Crystallographic Orbit  Practical Electron Microscopy and Database   An Online Book  

Microanalysis  EM Book http://www.globalsino.com/EM/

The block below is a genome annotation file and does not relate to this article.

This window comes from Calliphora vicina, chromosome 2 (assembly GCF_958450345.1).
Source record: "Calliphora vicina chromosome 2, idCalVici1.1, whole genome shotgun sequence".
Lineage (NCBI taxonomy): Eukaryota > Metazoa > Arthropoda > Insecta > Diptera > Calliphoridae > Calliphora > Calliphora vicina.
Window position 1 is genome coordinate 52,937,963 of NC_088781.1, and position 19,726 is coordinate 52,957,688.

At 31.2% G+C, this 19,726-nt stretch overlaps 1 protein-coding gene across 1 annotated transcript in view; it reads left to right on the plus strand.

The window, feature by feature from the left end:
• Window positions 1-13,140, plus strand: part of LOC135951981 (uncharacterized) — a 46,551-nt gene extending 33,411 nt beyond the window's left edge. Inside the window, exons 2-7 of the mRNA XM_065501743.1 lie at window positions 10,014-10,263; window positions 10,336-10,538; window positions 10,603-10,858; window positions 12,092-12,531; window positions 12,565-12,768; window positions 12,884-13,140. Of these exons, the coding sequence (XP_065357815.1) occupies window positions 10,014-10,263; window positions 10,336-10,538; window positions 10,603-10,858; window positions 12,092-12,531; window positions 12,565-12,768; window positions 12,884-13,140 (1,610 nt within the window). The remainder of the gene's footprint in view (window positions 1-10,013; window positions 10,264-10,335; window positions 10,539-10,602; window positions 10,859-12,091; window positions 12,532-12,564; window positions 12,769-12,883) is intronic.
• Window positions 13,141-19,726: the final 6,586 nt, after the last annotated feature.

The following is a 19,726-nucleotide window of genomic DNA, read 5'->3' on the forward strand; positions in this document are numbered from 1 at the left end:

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A crystallographic orbit includes symmetrically equivalent points and is defined as an 'infinite' set of atoms obtained from a given atom by operating the symmetry of a space group of the crystal. For a given space group E, all points in the threedimensional (3D) space are subdivided into sets of such crystallographic orbits. A crystal structure is composed of one or more crystallographic orbits. Assuming an orbit with a spacegroup E ⊇ S is generated by S, then E is at least S, or it may be a supergroup of S. E is socalled the eigensymmetry (characteristic) spacegroup of the orbit. When E = S the orbit is then called a characteristic orbit of S, otherwise it is designated a noncharacteristic orbit. Therefore, the generating spacegroup S of the noncharacteristic orbit is a subgroup of the eigensymmetry spacegroup E of the orbit (see Figure 1459). Figure 1459. Orbit types. An infinite number of crystallographic orbits for a given space group E can be subdivided into sets of socalled Wyckoff positions of E. All the crystallographic orbits that have the same sitesymmetry group belong to the same Wyckoff position. In other words, if the corresponding coordinates are completely fixed by the symmetry, the orbit is then identical with the Wyckoff position. However, if one or more coordinates are variable, the Wyckoff position comprises many orbits.


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